Tell me more about HIV

26 Apr

The following information was a handout from

Tell me a bit more about HIV….

HIV stands for Human Immunodeficiency Virus. HIV makes copies of its own genetic material inside human Tcells.

It then uses the T-cells to make more of the virus. This process destroys the healthy t-cells, destroying the immune system. If left untreated, HIV can progress and develop into AIDS.

AIDS stands for Acquired Immune Deficiency Syndrome, and occurs when HIV advances and weakens the immune system to the point that the body can no longer fight off illness and infections.

HIV is not AIDS. AIDS can develop as a result of HIV infection.
While there is currently no cure for HIV or AIDS, the medications that are now available to treat HIV are highly effective.

HIV is now considered a chronic illness, rather than a terminal disease. HIV+ individuals who are receiving treatment can live indefinitely without developing AIDS.

People who are HIV+ have an excellent prognosis (where treatment is available) and studies now show that they can have close to normal life expectancies. HIV+ children can grow up, go to college, get married, have babies, and have every chance of living a long and happy life!

On treatment, the amount of HIV can be brought so low in a person’s blood that it is considered “undetectable. ” HIV is not an airborne or food-borne virus and dies quickly outside the body.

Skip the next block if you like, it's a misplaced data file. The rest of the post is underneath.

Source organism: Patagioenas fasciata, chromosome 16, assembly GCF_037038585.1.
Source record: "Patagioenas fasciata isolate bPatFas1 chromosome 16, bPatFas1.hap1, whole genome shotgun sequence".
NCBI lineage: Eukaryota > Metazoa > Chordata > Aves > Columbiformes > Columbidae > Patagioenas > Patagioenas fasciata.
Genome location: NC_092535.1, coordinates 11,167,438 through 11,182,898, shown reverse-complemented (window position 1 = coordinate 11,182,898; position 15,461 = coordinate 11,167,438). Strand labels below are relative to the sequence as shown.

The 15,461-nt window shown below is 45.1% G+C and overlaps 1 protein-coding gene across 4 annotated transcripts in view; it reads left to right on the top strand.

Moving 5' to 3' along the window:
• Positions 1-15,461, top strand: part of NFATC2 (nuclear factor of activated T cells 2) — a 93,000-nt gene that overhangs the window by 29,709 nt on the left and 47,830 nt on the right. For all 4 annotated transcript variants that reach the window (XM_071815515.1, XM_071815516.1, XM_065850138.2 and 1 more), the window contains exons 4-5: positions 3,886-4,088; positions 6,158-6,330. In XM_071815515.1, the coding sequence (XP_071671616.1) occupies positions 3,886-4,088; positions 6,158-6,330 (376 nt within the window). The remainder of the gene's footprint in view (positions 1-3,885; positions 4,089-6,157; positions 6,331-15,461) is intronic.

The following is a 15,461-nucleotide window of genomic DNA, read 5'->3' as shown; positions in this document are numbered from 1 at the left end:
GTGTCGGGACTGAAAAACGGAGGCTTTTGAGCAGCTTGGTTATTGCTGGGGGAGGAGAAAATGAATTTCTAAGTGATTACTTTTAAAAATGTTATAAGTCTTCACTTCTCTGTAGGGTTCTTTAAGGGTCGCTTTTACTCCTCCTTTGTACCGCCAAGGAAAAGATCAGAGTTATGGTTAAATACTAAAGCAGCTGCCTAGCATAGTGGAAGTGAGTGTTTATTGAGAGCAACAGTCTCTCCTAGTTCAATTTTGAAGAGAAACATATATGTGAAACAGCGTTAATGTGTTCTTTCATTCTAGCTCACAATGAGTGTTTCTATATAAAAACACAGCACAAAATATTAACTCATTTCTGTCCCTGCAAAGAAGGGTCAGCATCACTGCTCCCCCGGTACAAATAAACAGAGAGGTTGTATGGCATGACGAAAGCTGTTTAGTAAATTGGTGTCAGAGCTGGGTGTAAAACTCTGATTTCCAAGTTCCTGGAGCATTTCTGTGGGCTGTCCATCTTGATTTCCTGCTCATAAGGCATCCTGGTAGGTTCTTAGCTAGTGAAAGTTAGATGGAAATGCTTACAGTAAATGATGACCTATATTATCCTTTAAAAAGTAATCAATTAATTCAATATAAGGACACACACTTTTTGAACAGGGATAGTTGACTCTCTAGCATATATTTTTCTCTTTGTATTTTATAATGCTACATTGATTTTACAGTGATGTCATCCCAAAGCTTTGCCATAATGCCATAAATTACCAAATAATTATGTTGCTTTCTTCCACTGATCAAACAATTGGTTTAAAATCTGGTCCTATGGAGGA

HIV can only be spread through pregnancy and birth; breastmilk; sexual activity that mixes bodily fluids such as blood, semen, and vaginal fluid; and through blood to blood contact (such as sharing needles).

HIV+ children are not a risk to people around them, as HIV cannot be spread through casual contact. HIV is not spread through hugs, shaking hands, holding hands, coughing, sneezing, changing diapers, sharing or preparing food, sharing utensils or dishes, kissing, sharing office or classroom space, mosquito bites, bathing, swimming or any other casual way. HIV is not transmitted through urine, stool, mucous, tears or sweat.

There are no documented cases of HIV being transmitted in a school setting, childcare setting, or through normal household contact in the home.

With the amazing advances in treatment for HIV, many families find that their primary concern has been the fear and stigma that still accompany the disease.

You can change this by learning more and by sharing what you know!

An individual’s HIV status is protected by confidentiality laws. For more information on transmission, see the Center for Disease Control website at http://www.cdc. gov/hiv/resource s/factsheets/ transmission. htm

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